Lucha Libre, Lego, and Legends

I’ve been a fan of Lego since I was old enough to put brick on brick and make – well – two bricks.  Over the years I built up quite the collection and when I left college I gave the kit and kaboodle to a friend who had a four year old son.  That was in ’98, if I recall.  Flash forward and now I’ve got my own son and he digs Lego, too.  For the better part of two decades I ignore Lego because I just never really made it into the toy aisle at Target.  During that time I completely missed out on the Vikings Lego sets and I’m still kicking myself for not picking up that Ferrari kit I saw at the dollar store twelve years ago.

A couple years ago, with my son’s Lego addiction in full swing and the Masters of Spinjitzu playing 24/7 on the TV, I wrote my first letter to Lego ever.  In it I detailed a plan for a new collection of sets.  They had Spinjitzu, those pseudo Ninja masters on a constant path for betterment, but I offered up something new and probably unheard in Billund where Lego has its offices: Lucha Libre.

For the uninitiated, Lucha Libre is better known as Mexican Wrestling, a high-flying circus of free wrestling where the masks are almost as important as the moves.

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My pitch to Lego was about a loveable group of Lucha Libres fighting evil in their native Mexico.  It would have brought in all kinds of Central American myths and legends, a region that has some amazing stories to tell.  El Chupacabra?  A Central and South American cryptid, appropriated by the U.S. Southwest.  The Central American region is ripe with stories that could have been amazing.  Aztec Gods, Mayan pyramids, they could have fought Quetzalcoatl or worked together to save the world, all while donning their trademark masks.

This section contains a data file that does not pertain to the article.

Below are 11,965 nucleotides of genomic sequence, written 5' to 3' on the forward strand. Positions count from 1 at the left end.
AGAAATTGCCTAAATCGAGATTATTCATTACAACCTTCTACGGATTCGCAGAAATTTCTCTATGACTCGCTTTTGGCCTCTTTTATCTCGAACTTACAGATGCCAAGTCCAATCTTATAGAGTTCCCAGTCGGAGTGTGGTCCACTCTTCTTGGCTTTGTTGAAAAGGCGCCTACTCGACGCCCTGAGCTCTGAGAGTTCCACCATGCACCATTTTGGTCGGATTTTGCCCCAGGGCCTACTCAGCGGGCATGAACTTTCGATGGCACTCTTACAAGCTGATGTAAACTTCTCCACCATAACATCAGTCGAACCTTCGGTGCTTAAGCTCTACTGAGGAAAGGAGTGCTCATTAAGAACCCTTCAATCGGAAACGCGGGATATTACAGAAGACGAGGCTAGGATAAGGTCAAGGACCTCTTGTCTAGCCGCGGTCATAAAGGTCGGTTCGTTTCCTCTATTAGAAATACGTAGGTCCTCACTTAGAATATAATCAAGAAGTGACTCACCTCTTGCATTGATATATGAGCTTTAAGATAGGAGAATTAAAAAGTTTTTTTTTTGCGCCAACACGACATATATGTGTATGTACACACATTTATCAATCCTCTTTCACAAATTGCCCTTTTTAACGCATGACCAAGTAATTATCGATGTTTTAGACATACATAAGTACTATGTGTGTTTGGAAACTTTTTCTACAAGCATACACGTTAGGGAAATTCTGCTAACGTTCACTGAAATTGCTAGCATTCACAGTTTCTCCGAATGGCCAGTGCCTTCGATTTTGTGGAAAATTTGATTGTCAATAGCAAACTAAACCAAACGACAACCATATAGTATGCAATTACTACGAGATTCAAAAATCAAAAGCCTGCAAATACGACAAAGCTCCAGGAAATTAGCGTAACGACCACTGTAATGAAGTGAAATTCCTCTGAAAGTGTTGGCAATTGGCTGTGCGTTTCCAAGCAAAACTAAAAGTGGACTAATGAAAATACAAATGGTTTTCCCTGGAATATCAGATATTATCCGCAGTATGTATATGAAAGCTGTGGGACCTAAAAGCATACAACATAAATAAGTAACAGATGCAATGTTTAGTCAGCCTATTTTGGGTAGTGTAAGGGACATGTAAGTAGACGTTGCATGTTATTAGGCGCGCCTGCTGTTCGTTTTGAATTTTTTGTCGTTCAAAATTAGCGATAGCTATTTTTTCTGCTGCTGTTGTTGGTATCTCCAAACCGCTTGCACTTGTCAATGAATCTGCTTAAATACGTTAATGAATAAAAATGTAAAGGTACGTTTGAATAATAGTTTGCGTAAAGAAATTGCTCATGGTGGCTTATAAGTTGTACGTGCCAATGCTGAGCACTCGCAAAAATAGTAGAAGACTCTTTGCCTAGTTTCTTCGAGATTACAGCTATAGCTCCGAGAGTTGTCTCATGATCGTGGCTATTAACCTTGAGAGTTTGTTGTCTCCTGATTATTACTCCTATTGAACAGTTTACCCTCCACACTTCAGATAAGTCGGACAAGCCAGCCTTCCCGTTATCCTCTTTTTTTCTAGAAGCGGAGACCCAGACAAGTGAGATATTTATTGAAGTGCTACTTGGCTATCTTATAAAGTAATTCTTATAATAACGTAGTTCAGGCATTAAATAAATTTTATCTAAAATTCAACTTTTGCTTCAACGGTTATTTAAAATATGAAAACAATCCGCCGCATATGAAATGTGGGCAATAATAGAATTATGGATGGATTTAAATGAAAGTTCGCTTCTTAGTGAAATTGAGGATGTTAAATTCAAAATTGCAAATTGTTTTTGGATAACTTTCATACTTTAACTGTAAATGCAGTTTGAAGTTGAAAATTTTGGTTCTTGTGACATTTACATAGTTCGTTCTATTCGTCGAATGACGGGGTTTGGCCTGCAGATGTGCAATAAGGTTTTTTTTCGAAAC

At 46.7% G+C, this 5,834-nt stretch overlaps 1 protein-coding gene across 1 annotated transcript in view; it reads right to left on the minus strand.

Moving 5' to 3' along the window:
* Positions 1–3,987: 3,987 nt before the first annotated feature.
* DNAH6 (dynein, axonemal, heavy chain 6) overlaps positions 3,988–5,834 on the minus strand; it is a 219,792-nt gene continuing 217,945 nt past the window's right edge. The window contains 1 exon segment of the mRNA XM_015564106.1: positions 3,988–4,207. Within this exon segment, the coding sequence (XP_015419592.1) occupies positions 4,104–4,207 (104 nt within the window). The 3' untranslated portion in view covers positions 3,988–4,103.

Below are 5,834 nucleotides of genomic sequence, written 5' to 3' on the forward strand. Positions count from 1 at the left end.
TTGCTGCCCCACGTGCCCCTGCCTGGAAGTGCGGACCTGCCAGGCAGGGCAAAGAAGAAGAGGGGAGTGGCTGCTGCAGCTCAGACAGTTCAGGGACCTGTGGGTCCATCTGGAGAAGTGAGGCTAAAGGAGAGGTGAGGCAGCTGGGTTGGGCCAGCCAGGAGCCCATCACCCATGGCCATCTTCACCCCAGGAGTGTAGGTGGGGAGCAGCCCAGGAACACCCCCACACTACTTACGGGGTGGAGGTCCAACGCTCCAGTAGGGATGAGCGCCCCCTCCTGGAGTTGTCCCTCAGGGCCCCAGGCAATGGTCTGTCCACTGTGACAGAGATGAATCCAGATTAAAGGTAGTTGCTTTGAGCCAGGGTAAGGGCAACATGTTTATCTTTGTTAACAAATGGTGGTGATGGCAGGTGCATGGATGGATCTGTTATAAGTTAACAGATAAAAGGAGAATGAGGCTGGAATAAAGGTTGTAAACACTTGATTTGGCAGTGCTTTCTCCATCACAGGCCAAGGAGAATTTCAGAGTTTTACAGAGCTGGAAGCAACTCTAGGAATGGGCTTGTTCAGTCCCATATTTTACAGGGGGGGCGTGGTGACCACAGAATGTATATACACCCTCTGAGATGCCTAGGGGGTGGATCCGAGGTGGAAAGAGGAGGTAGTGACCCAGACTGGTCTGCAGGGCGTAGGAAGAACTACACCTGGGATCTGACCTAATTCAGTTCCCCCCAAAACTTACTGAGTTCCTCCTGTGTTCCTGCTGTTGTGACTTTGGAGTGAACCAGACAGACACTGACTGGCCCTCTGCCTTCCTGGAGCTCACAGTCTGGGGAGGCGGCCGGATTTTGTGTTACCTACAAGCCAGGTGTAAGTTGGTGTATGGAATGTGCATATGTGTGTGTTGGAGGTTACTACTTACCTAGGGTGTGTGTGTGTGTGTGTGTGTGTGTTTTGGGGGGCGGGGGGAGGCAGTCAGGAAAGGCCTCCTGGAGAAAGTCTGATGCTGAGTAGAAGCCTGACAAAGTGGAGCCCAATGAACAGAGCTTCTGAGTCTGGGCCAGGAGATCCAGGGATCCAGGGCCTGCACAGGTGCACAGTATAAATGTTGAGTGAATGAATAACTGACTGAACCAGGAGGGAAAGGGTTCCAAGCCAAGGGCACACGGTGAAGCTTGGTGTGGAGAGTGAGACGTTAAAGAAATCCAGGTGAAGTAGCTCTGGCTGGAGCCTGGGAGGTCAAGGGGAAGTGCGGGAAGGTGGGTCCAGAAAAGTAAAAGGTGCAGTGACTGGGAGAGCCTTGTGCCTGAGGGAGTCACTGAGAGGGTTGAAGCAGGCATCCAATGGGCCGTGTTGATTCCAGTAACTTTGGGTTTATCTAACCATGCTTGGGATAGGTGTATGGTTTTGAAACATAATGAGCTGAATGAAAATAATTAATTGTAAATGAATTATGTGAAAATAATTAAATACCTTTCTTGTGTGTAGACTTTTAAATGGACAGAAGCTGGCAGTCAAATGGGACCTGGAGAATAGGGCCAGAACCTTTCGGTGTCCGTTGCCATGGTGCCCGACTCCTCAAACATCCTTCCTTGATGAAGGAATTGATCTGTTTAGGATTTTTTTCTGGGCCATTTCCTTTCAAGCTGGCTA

Lego, unfortunately, has their own in-house group that develops lines and stories.  They politely declined my idea.

I felt then, and still feel, that Lucha Libre has some stories that could be told.  It’s arguable that Bane (of Batman fame) was a Lucha Libre.  At the very least the Bane of the comics wore a traditional mask, even if his back story was more genius prison-escapee than high-flying athlete.

Bane was a wee-bit bigger in the comics than portrayed in The Dark Knight Rises.
Bane was a wee-bit bigger in the comics than portrayed in The Dark Knight Rises.

It turns out there are multiple comics featuring Lucha Libre fighters.  From Marvel’s El Muerto

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to others

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They’ve even made it to the movies.

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But their stories have never made it to the realms of fiction.  At least as far as I can tell.  I think it’s time for a Lucha Libre to make an appearance in the Henchmen universe.  I’ve got Kenpo and Savate covered, the tenuous links from Henchmen into the world of Aluna cover Wushu, I think some classic Mesoamerican brawling needs to show up.

Lego may not be interested in Lucha Libre (their loss), but it’s an amazing thing and I’ll definitely be folding it into Henchmen 3.  There are excellent gods, excellent legends, amazing stories that need to be told.

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I wonder if Lego would be interested in Dia De Los Muertos storyline.

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By the way, here’s a couple great sites about Luchadores:

Superheroes as Luchadores

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La Mano Del Destino, a Luchadore comic

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